Pinch of Salt Graphic (English)

I took a few days off last week to attend the Colorado River Water Users Association’s annual meeting.

Yes, this is my idea of a vacation.

I’ve been fascinated (immersed, even) for decades with how our society decides to use that most basic of life’s necessities. I started writing about water rights very early in my career in Colorado, and my appointment to the Long Beach Water Commission has in many ways completed that circle. Allow me to share.

Southern California became at least partially dependent on water from the Colorado River Basin back in the 1930s, when the Metropolitan Water District (MWD) was formed mainly to build the Colorado River Aqueduct — a larger, more expensive version of the Los Angeles Aqueduct from the Owens Valley. As population increased in the arid Los Angeles Basin, even more water was needed, and the State Water Project was conceived to bring the liquid life south from the wet Sacramento Basin.

That lessened our dependence on the Colorado — a very good thing.

For the last several decades, the Long Beach Water Department has concentrated on consolidating and protecting local water sources; primarily the groundwater in the aquifer below us. We still must purchase imported water from the MWD, but the amount has stabilized and even gone down slightly as we focus on efficiency and conservation.

I can go on for days like this — it’s a water wonk thing. But let me get back to the Colorado and the things I learned last week.

The upper Colorado Basin, where all that liquid life starts as snow and mountain springs, is suffering a long-term drought similar to, and in ways exceeding, what we’ve experienced in California. Lake Powell and Lake Mead, the two primary water storage reservoirs on the river, look like half-empty bathtubs. They have been slowly drained over the last two decades as users tried to keep land and cities from drying up.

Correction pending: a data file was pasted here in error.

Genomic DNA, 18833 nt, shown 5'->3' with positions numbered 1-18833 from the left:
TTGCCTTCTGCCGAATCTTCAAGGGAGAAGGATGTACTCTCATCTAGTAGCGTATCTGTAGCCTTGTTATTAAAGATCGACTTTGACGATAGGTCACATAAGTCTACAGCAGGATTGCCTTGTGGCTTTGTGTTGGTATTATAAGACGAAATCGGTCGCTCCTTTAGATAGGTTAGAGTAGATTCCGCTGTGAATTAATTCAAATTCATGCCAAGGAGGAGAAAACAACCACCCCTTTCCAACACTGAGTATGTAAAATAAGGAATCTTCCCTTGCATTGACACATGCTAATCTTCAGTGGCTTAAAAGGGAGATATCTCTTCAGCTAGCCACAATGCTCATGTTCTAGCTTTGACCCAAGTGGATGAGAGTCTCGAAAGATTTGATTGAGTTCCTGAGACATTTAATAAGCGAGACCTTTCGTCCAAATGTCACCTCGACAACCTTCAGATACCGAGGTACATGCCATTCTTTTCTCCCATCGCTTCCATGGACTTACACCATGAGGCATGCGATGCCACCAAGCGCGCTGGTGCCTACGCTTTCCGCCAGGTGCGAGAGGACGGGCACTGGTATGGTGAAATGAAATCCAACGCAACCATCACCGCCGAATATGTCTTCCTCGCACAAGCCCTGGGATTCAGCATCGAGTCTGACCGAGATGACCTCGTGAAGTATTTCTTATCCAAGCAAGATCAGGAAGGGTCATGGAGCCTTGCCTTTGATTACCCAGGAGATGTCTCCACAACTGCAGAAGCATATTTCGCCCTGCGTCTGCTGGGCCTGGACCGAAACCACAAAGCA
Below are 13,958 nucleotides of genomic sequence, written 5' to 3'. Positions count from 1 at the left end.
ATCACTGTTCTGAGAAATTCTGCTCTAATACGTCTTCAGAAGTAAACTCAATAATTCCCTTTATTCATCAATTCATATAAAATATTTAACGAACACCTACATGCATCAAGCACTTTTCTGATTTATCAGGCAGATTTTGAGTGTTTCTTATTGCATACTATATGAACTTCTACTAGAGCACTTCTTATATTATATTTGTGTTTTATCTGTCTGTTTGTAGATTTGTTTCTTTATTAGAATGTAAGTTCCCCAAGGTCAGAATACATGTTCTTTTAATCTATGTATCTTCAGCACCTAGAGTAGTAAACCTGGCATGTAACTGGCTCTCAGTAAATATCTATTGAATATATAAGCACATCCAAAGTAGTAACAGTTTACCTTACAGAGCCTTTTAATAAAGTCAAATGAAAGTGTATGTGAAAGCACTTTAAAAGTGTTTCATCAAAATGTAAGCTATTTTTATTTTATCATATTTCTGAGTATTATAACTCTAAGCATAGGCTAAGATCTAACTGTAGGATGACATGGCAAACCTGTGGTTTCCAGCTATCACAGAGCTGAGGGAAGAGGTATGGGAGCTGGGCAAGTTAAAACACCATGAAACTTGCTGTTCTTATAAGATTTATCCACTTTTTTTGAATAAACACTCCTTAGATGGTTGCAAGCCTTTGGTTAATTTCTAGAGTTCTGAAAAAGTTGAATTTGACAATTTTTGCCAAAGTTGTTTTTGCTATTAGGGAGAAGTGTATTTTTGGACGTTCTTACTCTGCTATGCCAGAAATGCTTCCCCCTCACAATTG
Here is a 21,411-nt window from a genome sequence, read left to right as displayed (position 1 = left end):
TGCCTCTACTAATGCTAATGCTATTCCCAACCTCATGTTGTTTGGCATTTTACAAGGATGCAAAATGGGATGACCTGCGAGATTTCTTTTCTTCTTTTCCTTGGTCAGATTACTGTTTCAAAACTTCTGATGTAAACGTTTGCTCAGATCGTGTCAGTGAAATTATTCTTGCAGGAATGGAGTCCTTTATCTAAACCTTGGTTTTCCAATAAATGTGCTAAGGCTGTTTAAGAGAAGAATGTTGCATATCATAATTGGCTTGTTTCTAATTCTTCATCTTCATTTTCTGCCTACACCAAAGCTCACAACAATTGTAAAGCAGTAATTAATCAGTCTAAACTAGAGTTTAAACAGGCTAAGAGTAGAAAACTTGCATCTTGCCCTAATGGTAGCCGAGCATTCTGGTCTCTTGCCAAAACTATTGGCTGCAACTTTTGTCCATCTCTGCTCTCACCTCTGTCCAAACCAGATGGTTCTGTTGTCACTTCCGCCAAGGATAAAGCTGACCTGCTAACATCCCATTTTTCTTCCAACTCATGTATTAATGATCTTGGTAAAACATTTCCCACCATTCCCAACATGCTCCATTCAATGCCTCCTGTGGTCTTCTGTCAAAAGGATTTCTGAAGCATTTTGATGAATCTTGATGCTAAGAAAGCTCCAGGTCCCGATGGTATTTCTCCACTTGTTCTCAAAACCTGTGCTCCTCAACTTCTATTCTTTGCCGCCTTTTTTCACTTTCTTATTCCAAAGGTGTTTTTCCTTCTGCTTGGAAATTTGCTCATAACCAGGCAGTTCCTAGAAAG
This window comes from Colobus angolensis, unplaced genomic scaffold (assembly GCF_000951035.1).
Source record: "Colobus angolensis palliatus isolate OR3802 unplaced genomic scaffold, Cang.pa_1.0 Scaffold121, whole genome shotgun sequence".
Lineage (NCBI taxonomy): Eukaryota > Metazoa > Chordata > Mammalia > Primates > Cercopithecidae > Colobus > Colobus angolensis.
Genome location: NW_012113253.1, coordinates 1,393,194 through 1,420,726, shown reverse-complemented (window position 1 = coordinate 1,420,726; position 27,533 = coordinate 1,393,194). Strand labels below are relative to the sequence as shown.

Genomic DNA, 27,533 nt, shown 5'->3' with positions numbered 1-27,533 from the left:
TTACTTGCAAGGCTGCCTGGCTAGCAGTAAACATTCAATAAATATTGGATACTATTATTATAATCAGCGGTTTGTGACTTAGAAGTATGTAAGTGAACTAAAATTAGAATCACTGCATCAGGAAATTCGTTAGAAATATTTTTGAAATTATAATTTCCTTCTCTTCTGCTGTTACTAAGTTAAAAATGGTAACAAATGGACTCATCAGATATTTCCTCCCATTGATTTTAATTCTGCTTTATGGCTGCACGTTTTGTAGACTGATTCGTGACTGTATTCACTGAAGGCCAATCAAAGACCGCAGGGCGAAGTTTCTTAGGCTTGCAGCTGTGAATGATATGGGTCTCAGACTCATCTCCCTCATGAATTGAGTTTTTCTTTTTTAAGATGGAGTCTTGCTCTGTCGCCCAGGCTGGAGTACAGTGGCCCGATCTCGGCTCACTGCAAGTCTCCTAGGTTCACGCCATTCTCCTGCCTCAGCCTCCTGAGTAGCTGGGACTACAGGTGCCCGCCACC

Things are getting critical now, 15 years into a long-term drought. The powers that be are spending hundreds of millions on a three-mile-long tunnel under Lake Mead to get to a spot where water can still be taken out of the reservoir when it’s less than half full.

The Law of The River, called the Colorado River Compact, calls for limiting the amount of water released from Powell and Mead when they get below certain levels. Those levels likely will be reached in 2016.

Moreover, Mead will continue to drop even if “normal” amounts of water are released from Lake Powell. Users are taking out almost 10% more than is coming in, year in and year out.

Except for cloud seeding or rain dances (about equally effective), there is no way to increase the amount of water in the Colorado River. The only solution is to use less — conservation, in other words.

The folks who rely solely on the Colorado have accepted that reality. Farmers talk more about new irrigation techniques than the price of hay. In Nevada and Arizona, desert metropolises have permanent water restrictions, from landscape use to water served at restaurants, and recycling water is an art form. You didn’t think all those Las Vegas fountains really just used water once, did you?

As I mentioned, California and Long Beach are blessed with multiple sources of water. But the concept — and the reality — is the same.

We have a finite amount of water, and an ever-increasing population looking for its share. The only long-term solution to limited supply is reducing demand — increasing conservation. We need to learn how to live with less water than we use today.

Long Beach Water is committed to providing an adequate supply of safe water to all of our residents, now and in the future. But be prepared — the definition of adequate supply is changing. 

That’s the lesson of the Colorado, and one we need to embrace sooner rather than later.

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